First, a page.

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Date: 10/15/98 at 21:03:19
From: Anne Smith
Subject: How the quadratic formula was formed from  ax^2+bx+c=0

I am wondering how the quadratic equation was derived from
ax^2 + bx + c = 0. I have tried numerous ways to figure it out and I am
very frustrated. I am working with it in a proof form and I first
divide it all by "a" but then I remember that "a" is also on top.
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Date: 10/22/98 at 00:21:27
From: Doctor Santu
Subject: Re: How the quadratic formula was formed from  ax^2+bx+c=0

Anne, this is a classic problem solved by Italian mathematicians of
the 12th century (if I remember right), and probably by even earlier
mathematicians, using painfully difficult methods, but we're lucky,
since we have algebra.

First, some background.

A. You know that if you multiply (A + B)(A - B) you get A^2 - B^2,
right? So if we ever see something of the form A^2 - B^2, we know
immediately that it can be factored into (A+B)(A-B).

B. What about things like A^2 - 5?  Of course 5 isn't obviously of
the form (something)^2, but we can still "factor" this in the form
[A + sqrt(5)][A - sqrt(5)], where Sqrt(5) is the square root of 5.
In particular, if I see something like:

(x+r)^2 - (p+q)

I can factor it as [(x+r) + SQRT(p+q)][(x+r) - SQRT(p+q)].

C. We need to complete squares. In other words, by inspecting things
like:

(x+1)^2  =  x^2  +  2x  +  1
(x+2)^2  =  x^2  +  4x  +  4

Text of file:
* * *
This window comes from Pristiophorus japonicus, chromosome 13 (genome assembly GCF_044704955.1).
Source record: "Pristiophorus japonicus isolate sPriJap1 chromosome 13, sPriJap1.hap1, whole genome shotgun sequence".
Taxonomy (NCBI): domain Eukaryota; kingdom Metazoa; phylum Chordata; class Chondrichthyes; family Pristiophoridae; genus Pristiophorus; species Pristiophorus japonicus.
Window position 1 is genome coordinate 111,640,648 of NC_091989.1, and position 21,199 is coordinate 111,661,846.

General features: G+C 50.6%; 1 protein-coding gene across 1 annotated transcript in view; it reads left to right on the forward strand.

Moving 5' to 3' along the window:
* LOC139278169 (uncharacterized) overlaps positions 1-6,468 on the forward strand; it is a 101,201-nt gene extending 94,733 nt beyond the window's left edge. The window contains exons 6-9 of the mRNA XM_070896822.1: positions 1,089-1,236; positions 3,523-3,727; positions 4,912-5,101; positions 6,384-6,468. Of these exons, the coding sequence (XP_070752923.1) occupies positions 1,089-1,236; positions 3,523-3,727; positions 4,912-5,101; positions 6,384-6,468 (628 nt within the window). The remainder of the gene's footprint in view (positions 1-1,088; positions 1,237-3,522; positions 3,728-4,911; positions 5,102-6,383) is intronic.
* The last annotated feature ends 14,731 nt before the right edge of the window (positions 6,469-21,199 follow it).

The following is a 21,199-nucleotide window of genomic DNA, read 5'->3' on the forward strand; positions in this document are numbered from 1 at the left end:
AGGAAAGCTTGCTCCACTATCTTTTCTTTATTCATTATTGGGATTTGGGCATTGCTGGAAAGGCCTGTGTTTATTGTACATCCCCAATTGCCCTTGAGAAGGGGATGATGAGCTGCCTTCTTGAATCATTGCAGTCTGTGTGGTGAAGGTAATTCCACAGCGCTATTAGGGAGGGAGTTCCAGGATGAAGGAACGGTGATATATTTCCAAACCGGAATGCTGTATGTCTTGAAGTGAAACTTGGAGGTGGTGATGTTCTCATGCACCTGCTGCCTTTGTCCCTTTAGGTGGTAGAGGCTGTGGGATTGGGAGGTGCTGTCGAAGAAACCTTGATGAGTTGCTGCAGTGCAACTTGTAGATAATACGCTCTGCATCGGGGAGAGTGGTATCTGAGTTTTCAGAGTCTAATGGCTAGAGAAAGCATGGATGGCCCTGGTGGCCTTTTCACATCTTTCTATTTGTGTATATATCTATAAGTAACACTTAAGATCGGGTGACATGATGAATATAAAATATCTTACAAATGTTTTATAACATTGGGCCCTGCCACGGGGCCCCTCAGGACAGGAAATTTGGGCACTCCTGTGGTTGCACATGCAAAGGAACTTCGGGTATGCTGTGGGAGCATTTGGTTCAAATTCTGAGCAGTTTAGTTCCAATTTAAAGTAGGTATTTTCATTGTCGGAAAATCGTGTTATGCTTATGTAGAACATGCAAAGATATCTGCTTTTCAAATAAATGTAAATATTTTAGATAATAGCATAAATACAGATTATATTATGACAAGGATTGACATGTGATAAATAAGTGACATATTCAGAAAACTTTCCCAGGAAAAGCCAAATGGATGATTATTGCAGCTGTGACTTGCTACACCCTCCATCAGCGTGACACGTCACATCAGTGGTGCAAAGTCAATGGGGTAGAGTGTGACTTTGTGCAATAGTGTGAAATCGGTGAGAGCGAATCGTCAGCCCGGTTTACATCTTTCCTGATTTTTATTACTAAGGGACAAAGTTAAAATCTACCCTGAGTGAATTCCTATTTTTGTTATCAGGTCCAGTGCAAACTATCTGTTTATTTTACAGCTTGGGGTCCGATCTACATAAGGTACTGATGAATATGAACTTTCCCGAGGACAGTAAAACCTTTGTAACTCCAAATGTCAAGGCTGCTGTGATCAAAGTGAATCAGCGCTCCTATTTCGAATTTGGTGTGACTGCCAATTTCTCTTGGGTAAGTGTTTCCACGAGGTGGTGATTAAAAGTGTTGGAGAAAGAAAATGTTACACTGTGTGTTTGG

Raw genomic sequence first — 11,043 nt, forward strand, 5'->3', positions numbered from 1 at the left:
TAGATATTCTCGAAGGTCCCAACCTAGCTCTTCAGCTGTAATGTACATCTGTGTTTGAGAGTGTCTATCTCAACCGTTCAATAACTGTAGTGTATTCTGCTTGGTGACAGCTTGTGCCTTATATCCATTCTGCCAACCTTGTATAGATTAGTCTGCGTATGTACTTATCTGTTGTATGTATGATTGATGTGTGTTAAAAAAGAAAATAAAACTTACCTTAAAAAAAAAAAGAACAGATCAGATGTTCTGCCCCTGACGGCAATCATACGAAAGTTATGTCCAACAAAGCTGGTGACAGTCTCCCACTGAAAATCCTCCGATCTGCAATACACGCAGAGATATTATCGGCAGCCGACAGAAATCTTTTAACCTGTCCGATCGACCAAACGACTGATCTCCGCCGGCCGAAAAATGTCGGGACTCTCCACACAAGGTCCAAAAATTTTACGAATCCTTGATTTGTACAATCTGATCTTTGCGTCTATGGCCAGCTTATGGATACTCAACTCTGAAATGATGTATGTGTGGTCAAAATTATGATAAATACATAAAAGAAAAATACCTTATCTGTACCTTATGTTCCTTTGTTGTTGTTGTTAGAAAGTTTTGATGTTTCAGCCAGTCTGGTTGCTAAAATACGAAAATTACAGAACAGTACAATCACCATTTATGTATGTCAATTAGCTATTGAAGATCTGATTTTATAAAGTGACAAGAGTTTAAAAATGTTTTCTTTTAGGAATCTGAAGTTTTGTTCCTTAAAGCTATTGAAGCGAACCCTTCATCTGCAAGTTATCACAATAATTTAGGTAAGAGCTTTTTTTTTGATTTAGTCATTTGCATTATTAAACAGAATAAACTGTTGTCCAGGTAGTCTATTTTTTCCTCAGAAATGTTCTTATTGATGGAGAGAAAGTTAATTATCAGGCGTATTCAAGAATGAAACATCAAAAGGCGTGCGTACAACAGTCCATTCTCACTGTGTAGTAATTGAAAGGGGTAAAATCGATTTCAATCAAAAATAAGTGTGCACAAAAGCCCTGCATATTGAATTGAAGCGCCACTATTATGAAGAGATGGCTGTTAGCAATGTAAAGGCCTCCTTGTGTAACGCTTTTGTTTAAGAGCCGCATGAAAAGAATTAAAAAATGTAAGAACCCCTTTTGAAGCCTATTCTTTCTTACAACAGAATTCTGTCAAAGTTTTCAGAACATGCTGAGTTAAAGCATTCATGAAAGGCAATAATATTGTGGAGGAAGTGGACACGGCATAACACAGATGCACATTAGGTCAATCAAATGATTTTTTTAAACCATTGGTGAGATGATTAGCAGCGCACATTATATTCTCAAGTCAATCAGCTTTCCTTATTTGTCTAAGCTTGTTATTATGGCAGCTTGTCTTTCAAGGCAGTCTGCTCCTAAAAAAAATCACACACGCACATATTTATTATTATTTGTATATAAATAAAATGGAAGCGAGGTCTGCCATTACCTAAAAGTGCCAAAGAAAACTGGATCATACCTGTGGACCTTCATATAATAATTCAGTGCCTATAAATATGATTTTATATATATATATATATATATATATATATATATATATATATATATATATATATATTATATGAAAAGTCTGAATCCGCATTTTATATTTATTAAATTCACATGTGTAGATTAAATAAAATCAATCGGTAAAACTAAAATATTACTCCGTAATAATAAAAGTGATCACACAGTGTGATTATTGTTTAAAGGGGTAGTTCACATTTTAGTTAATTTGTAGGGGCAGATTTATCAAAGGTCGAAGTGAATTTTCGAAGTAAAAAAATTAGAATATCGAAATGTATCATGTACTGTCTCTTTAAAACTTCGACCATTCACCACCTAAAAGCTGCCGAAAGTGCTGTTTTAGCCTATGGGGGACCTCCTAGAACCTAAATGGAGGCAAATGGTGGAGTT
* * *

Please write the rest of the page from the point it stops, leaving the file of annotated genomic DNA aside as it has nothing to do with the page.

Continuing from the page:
(x+3)^2  =  x^2  +  6x  +  9
...
(x+12)^2  =  x^2  +  24x  +  144

and so on, we get to be able to answer the puzzle: "if X^2 + 14X are
the first two terms of a perfect square, what should the third term
be?"

In each line, observe that the last term is the square of half of
the middle coefficient. For instance, take 6, halve it (you get 3),
and then square that, you get 9. So to get the proper last term for
X^2 + 14X, take the middle term, which must be 14X, take the
coefficient, 14, halve it, 7, and square it, 49. So the perfect
square whose first two terms is X^2 + 14X is X^2 + 14X + 49. That's
called completing the square.

ax^2 + bx + c = 0

Divide through with a. You get:

b        c
x^2  +  - x  +  ---  = 0
a        a

Now complete the square: take half of (b/a) to get b/(2a). Now
square that, and you get b^2/(4a^2). We add this, and then we
subtract it (which is the same as adding 0 and so doesn't change the
equation):

2      2
b        b      b    c
x^2  +  - x  +  ---  - --- + -  =  0
a         2      2   a
4a     4a

Now regroup as follows:

(x + b/(2a))^2 - (b^2 - 4ac)/(4a^2) = 0

If that's hard to follow, look at the graphic file:

which was created using Maple V, which will give you the algebra in
almost-normal-looking form.

Now you basically have a rather simple equation, something like:

(x + something)^2  -  (something else) = 0

so you can say:

(x + something)^2 = (something else)

Then the (x + something) must be either the square root of the
something else on the right side, or the negative of the square root
of the something else. And that's exactly what you get in the

x + b/2a  = (+ or -)SQRT(b^2 - 4ac)/(2a)

so:

x = -b/(2a) +/- sqrt(b^2 - 4ac)/(2a)

For another version of this derivation, see:

http://http://mathforum.org/library/drmath/view/52950.html

- Doctor Santu, The Math Forum
http://mathforum.org/dr.math/
```
Associated Topics:
High School Basic Algebra
High School Equations, Graphs, Translations
Middle School Algebra
Middle School Graphing Equations

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